If you care about endangered animals that are hunted for their parts, here’s something important you should keep in mind: make sure you scrub the GPS data on the images prior to sharing them online. Poachers have reportedly been turning to geotagged photos on social networks in order to find out where they can make their next kill.
A photograph that has recently been making the rounds on the Web shows a sign that has been put up at an undisclosed reserve. It reads:
Please be careful when sharing photos on social media. They can lead poachers to our rhino
Turn off geotag function and do not disclose where the photo was taken
This is a quintessentially 21st century photo pic.twitter.com/rXvB12xMm6
— Tim Bennett (@flashman) May 5, 2014
Quartz did some searching and was able to find this geotagged photo of a wild rhino in Kenya. The photo was captured back in 2011, so it no longer puts the animal at risk, but it shows how easily an ill-willed poacher might be able to find something similar in order to inform them about their next hunt.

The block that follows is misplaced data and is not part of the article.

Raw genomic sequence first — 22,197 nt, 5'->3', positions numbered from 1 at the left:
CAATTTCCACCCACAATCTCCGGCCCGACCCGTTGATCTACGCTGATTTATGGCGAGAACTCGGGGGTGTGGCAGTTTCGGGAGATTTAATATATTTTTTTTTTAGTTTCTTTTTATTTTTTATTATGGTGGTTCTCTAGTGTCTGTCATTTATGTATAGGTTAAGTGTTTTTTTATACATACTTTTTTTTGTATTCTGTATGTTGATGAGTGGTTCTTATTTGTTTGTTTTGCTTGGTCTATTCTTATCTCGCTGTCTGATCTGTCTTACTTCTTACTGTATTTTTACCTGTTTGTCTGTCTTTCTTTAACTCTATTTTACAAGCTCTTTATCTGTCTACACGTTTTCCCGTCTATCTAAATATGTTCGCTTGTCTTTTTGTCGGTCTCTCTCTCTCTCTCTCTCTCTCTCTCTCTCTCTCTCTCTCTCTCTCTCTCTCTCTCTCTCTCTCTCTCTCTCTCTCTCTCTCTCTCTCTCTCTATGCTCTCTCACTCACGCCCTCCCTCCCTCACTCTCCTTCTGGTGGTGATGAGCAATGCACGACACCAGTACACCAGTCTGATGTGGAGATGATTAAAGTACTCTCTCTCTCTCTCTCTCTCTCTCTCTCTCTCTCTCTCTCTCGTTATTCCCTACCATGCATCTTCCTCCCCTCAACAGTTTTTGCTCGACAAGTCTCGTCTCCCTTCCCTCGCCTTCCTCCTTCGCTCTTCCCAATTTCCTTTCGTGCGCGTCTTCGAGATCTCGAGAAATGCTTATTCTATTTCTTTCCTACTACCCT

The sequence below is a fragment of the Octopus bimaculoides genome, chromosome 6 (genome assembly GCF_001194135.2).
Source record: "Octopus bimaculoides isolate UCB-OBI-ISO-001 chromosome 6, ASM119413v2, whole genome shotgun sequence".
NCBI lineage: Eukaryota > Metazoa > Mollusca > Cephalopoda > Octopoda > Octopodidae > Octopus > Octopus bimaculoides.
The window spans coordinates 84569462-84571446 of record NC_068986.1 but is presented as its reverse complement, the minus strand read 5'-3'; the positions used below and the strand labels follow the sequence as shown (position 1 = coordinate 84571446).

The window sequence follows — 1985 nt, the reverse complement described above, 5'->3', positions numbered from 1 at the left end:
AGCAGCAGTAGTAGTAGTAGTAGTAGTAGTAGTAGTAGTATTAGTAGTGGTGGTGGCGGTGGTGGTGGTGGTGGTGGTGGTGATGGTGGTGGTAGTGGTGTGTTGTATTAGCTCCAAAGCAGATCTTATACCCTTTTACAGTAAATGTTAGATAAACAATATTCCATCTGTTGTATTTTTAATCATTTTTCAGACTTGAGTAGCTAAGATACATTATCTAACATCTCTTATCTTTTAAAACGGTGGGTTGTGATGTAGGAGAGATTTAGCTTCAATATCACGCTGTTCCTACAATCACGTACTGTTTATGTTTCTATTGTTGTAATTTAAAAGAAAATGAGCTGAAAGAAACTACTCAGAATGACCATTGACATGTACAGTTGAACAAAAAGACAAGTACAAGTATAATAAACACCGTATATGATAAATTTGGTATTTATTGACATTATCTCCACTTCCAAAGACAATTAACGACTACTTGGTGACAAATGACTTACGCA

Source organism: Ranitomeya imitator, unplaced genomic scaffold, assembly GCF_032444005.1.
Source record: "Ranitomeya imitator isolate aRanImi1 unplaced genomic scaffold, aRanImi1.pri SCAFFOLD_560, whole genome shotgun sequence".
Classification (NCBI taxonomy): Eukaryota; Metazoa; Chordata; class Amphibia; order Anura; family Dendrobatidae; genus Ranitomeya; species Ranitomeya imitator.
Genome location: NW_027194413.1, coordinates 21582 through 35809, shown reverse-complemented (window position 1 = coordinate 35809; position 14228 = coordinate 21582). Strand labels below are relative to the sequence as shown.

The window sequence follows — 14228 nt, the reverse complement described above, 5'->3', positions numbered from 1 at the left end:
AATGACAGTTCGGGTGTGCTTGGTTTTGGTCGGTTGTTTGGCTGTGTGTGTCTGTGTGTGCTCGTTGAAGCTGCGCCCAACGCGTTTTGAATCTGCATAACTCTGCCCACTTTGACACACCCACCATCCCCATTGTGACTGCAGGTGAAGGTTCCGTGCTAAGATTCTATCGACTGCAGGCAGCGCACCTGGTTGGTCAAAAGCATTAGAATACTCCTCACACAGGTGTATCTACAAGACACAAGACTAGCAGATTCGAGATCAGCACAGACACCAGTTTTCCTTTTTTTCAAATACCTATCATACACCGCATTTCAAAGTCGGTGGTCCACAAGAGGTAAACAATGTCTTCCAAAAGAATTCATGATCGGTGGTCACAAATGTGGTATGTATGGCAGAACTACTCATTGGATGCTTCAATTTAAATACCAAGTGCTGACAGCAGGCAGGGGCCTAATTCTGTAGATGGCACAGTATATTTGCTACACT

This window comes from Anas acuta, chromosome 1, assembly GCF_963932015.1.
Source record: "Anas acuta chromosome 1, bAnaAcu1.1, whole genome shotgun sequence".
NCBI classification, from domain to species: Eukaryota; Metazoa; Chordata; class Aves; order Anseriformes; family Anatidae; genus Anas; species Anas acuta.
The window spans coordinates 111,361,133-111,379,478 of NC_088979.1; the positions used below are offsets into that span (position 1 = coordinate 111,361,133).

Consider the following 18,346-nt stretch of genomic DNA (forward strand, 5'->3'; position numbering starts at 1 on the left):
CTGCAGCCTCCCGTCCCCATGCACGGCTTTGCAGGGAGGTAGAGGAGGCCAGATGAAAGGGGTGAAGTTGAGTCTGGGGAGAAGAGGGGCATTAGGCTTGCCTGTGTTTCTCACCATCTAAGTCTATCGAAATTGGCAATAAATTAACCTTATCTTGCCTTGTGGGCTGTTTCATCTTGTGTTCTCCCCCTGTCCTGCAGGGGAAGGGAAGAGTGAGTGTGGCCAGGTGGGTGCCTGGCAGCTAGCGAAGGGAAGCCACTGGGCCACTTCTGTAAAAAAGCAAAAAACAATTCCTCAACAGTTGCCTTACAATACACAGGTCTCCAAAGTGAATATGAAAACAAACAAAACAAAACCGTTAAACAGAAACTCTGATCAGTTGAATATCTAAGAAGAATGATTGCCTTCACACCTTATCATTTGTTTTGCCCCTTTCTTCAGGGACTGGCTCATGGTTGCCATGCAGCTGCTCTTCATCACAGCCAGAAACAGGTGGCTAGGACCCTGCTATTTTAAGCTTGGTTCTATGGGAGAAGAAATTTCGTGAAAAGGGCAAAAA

“Photographers” are leading poachers to animals intentionally as well. In a 2012 interview with the Sunday Times, South African national park representative Marc Reading stated that poachers are sending young people on safaris to shoot rhinos with GPS-enabled cameras. “The exact co-ordinates are attached to the picture, allowing poachers to come in after dark and track the animal.”
This malicious use of geotagged photographs is reminiscent of a case back in 2012 in which insurgents were able to destroy four Apache helicopters at a base in Iraq after soldiers posted geotagged pictures of the new fleet online.
Thanks for sending in the tip, Sara!
Image credits: Photograph by Heather Paul